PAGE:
Devender Sehgal & 1853 – One of Heering´s 200 year

Words by: Theodora Sutliffe

In 1853, India’s first ever train service rumbled down the tracks between Mumbai and Thane. It was a short journey, around 20km, but a turning point for the nation. “India’s railways are the backbone of transportation in India,” says Devender Sehgal, head bartender at Hong Kong’s Michelin three-star Italian restaurant 8 ½ Otto e Mezzo – Bombana. “For a country of its size, the railways help unify the country.”

Despite leaving India to pursue his career in Hong Kong, Sehgal’s homeland remains central to who he is and what he does. Since winning the flair category at the Bacardi Martini Grand Prix in 2009, on his first ever trip outside India, his career has gone from strength to strength: he represented India at World Class, and Hong Kong at the Bacardi Legacy, and recently won the Hernö gin competition, which required contestants to forage in the woodland for their winning drink.

Like the railways, Sehgal’s Perch cocktail represents a unified India, by drawing elements from the four different compass points – star anise, coriander, ginger and tamarind – to play around an earthy tequila-cherry core. Ginger, in a formulation created by Michelin three-star chefs, appears as a mist spritzed over the drink and again into the air, an explicit play on the interaction of scent and flavour.

It’s hard to imagine a greater contrast between Sehgal’s life in Hong Kong, wearing pristine tailored suits, serving global elites, and travelling the world for competitions and guest shifts, and the life he was born into. His father was a government servant, his mother a housewife, and he and his four siblings shared a room growing up in New Delhi. “It wasn’t a very big house, honestly: it was two very small rooms,” he recalls. “One room was for my parents with five of us in the other room together.”

Sehgal left school in his early teens, and eventually started work as a mechanic’s apprentice. “It just didn’t work because it was such long hours and I wasn’t enjoying it and the money wasn’t even there,” he recalls. “I was earning literally one and a half Hong Kong dollars [less than 15p] a day, which wasn’t enough: I used to go by bus so literally a half dollar, three quarters of a dollar I’d have to give for my fare, so there was nothing left for me.”

Flair bartending, which Sehgal started as a hobby, proved his saviour when one of his cousins started a bartending company and asked him to bar back at a gig. He enjoyed it, and worked his way up through the ranks, finding himself finally at Ellipsis, then a well-regarded Modern American restaurant and bar in Mumbai, where he consolidated his name and acquired a passion for craft cocktails.

After almost two years at Ellipsis, however, and representing India at World Class, it was time for a change. “In India, I was very happy doing what I was doing: I was writing for magazines, I was writing for newspapers, I was doing things for media, and a lot of things were going very well for me,” Sehgal recalls. “I was well-known in the industry but I just wanted a bit more than that: I wanted to see different markets and understand how people appreciate things in different parts of the world.”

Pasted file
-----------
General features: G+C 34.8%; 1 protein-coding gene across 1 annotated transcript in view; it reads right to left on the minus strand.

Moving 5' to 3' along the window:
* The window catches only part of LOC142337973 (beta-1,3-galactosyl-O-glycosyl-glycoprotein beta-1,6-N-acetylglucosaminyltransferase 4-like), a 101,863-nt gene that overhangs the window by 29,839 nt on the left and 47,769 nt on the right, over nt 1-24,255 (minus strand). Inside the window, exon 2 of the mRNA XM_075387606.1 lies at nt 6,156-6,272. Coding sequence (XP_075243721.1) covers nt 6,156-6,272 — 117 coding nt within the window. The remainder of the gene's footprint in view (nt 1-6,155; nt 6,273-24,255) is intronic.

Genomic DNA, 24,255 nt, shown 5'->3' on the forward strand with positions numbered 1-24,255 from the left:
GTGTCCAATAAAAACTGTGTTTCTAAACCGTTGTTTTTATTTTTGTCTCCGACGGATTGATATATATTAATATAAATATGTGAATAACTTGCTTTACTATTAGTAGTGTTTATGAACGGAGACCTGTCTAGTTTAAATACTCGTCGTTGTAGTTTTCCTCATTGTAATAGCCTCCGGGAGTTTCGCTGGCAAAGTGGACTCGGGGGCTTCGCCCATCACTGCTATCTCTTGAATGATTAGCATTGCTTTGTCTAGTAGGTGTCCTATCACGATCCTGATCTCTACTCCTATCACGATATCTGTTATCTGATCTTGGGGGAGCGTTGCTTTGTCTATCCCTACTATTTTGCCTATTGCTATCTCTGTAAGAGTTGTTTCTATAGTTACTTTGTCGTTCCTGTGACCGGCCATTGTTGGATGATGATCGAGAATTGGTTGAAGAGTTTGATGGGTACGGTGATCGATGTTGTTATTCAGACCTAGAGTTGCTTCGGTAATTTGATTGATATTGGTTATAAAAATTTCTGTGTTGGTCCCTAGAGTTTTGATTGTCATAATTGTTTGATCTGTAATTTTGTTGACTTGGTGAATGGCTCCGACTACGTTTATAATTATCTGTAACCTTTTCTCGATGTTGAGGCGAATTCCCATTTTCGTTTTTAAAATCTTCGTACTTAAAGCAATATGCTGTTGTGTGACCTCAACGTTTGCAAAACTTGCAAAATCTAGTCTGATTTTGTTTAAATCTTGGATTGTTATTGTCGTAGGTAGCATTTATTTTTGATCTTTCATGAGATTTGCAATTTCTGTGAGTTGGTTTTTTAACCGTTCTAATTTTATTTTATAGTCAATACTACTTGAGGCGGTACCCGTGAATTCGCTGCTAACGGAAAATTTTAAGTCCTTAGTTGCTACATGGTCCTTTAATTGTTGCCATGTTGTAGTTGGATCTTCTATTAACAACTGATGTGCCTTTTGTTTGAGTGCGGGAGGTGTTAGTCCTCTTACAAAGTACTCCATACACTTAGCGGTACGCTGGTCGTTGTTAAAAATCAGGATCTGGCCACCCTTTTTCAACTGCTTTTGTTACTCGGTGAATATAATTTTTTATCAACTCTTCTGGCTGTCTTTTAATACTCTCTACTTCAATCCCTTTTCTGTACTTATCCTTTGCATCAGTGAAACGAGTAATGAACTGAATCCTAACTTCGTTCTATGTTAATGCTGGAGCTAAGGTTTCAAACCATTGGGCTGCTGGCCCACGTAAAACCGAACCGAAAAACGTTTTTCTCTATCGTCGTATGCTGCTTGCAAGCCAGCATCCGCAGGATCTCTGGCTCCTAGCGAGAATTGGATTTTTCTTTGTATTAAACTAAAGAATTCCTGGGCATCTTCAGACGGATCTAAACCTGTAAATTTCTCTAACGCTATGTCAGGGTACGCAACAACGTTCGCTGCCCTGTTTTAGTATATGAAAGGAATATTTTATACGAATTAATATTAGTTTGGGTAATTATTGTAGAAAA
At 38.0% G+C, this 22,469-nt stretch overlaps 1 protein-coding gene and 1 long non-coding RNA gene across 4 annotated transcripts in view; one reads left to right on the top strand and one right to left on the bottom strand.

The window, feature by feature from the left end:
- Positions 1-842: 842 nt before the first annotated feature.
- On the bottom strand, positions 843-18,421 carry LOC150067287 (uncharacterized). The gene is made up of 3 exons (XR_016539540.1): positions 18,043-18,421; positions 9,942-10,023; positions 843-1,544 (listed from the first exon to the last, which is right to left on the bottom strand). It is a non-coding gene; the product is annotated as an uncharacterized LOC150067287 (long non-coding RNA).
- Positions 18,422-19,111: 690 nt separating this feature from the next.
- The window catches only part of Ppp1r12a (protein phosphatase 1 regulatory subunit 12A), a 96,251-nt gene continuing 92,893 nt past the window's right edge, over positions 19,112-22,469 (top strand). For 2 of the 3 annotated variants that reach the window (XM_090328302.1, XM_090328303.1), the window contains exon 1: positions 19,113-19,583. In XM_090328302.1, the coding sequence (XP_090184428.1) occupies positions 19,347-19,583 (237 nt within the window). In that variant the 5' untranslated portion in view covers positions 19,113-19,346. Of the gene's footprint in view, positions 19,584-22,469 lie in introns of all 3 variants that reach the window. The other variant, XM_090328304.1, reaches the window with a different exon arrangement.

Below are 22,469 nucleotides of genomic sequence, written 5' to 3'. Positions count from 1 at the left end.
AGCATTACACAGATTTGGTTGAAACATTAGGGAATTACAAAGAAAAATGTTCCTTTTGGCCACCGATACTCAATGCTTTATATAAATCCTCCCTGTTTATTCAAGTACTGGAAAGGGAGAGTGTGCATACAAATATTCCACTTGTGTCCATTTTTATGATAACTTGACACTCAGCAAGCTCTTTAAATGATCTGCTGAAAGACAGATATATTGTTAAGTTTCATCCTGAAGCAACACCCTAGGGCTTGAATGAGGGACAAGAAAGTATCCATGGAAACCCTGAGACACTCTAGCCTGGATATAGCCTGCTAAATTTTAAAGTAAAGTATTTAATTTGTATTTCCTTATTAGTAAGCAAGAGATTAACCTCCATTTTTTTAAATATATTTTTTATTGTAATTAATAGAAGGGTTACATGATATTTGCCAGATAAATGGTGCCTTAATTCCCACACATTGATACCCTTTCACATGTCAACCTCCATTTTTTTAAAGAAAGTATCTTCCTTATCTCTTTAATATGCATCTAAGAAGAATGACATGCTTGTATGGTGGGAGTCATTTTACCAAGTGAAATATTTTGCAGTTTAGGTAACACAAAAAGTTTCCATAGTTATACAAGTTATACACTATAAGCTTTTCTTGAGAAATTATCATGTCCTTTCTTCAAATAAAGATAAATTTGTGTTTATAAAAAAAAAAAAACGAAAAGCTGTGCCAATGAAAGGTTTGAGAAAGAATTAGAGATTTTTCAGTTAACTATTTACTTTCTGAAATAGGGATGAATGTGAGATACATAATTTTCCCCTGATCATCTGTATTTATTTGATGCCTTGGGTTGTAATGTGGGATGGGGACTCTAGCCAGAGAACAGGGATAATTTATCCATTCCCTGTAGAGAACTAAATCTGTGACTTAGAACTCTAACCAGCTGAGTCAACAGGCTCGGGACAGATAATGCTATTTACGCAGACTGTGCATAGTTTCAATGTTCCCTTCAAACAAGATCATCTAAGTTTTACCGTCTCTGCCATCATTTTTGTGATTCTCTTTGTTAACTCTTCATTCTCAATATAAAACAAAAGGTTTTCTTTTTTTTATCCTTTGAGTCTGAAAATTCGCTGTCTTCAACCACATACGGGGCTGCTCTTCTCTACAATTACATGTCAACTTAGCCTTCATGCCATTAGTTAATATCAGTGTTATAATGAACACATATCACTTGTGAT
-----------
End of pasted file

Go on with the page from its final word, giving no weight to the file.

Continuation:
The original plan was for London or New York, the world’s twin cocktail epicentres. But then a friend mentioned there was a job going in Hong Kong and, after six months of visa wrangling, Sehgal was off. While the palate was a shock to him after India, the wealth of products behind the bar – and in the kitchen – was a joy. “In Hong Kong, we had all the amazing liqueurs that you couldn’t find in India,” Sehgal says, not to mention ingredients like blood orange. “I got to make all those drinks that I hadn’t made in a long time, that were only in my Excel spreadsheet, like the Blood and Sand.”

Hong Kong has enabled Sehgal to finally conquer his shyness and develop as a bartender, yet, while he’s happy with the new trend for ABV cocktails, he feels the industry has one specific way to develop. “One thing I would like to change is laybacks,” he says. “When people talk about drinking responsibly and then after three hours you see laybacks, with people pouring shots directly from the bottle into their mouth and everything, I think it doesn’t match what you are trying to imply.” It’s an opinion that, like Sehgal’s success, is hard to argue with.


Ocho Blanco – 1 1/2oz

Tamarind Shrub – 1/2oz

Coriander – Few Leaves

Cherry Heering – 1/2oz

Lime Juice – 1/2oz

Glass: coupe

Method: Shaken all ingredients with ice and double strain into chilled glass

Garnish: Star Anis with Ginger Mist (The mist is a packaged product – Ingredienti Zenzero by max and raf alajmo from le calandre 3-Michelin star restaurant)

Tamarind Shrub

One part each Tamarind, White Wine Vinegar, Brown Sugar.

Stir it a bit and leave it altogether for 2 days. Strained the liquid and measure the liquid. Add the equal amount of White Wine Vinegar (Same Vinegar you used before in the recipe) to it in order to make it more thin. Label it and refrigerate.




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